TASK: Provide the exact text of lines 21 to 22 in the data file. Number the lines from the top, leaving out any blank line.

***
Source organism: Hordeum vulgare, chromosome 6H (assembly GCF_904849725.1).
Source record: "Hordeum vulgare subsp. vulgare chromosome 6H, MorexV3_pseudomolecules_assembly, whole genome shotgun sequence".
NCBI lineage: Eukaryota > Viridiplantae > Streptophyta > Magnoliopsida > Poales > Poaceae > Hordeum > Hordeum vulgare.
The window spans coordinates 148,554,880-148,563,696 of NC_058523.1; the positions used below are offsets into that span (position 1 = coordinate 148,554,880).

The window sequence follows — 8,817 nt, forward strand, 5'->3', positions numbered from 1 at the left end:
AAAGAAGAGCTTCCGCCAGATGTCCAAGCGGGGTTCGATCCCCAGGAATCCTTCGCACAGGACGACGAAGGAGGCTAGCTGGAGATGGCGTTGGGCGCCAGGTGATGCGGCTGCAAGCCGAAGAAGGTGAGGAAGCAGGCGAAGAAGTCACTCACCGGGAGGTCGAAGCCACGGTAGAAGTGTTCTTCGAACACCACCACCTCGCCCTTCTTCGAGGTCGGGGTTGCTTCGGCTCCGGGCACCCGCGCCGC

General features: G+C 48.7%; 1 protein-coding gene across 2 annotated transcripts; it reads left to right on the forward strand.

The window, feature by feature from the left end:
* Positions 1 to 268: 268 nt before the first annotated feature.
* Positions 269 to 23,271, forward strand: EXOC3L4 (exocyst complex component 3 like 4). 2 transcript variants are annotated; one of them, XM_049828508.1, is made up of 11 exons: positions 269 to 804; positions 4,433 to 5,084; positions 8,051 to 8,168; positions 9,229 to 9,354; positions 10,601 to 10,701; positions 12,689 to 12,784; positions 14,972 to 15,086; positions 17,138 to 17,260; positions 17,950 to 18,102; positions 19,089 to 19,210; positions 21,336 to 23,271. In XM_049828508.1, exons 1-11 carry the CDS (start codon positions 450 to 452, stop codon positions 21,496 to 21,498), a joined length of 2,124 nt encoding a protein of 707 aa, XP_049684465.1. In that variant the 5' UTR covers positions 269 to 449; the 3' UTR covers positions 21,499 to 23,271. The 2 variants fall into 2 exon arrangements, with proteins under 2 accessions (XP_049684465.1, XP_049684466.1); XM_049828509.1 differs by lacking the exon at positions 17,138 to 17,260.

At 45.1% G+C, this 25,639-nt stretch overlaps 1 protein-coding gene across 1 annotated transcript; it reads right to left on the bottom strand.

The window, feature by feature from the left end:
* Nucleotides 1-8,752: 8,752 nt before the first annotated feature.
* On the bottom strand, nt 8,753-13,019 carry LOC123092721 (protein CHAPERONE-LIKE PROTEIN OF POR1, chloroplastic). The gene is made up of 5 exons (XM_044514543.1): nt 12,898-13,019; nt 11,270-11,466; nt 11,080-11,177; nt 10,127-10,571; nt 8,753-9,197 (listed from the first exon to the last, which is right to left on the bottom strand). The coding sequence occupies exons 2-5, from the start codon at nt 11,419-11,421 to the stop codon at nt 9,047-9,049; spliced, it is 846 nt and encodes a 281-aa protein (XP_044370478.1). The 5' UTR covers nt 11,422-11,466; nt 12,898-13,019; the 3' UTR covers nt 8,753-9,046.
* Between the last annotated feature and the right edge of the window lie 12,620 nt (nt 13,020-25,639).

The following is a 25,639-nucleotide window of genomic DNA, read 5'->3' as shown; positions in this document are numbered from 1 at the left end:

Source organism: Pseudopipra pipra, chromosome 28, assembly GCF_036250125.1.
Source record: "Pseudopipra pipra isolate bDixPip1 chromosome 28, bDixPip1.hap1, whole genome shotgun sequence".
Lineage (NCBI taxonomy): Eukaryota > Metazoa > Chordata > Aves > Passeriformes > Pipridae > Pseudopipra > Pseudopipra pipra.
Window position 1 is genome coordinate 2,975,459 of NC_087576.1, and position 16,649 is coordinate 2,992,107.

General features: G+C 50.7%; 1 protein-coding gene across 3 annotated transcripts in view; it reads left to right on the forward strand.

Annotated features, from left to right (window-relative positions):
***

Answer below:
General features: G+C 50.7%; 1 protein-coding gene across 3 annotated transcripts in view; it reads left to right on the forward strand.

Annotated features, from left to right (window-relative positions):